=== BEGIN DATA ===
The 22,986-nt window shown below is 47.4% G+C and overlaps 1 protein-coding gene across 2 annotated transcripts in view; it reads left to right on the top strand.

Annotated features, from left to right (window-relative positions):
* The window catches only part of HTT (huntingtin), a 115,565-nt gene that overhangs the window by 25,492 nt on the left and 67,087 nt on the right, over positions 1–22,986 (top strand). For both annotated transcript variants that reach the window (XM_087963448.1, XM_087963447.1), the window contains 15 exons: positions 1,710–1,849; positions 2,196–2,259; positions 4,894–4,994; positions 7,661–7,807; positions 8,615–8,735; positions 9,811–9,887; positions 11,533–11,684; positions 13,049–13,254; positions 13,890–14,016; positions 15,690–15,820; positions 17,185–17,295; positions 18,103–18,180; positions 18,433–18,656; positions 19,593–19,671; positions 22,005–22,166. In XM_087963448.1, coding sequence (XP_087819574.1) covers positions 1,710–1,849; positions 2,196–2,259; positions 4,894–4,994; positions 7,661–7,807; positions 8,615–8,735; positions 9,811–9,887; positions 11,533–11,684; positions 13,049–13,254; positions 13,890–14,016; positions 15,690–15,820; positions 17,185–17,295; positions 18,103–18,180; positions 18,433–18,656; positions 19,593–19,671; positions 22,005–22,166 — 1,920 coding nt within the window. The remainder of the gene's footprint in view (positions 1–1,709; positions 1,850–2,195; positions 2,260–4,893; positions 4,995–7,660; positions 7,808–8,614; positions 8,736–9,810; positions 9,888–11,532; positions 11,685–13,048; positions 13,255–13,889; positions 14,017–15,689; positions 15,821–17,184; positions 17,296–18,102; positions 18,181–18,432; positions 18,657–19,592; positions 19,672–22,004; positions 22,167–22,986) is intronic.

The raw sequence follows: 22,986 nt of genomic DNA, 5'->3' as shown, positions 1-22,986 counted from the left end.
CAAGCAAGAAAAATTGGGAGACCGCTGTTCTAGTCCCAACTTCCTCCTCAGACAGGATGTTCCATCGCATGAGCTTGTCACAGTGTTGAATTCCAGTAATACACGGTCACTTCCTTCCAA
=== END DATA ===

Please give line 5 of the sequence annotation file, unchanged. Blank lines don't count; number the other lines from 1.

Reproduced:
CAAGCAAGAAAAATTGGGAGACCGCTGTTCTAGTCCCAACTTCCTCCTCAGACAGGATGTTCCATCGCATGAGCTTGTCACAGTGTTGAATTCCAGTAATACACGGTCACTTCCTTCCAA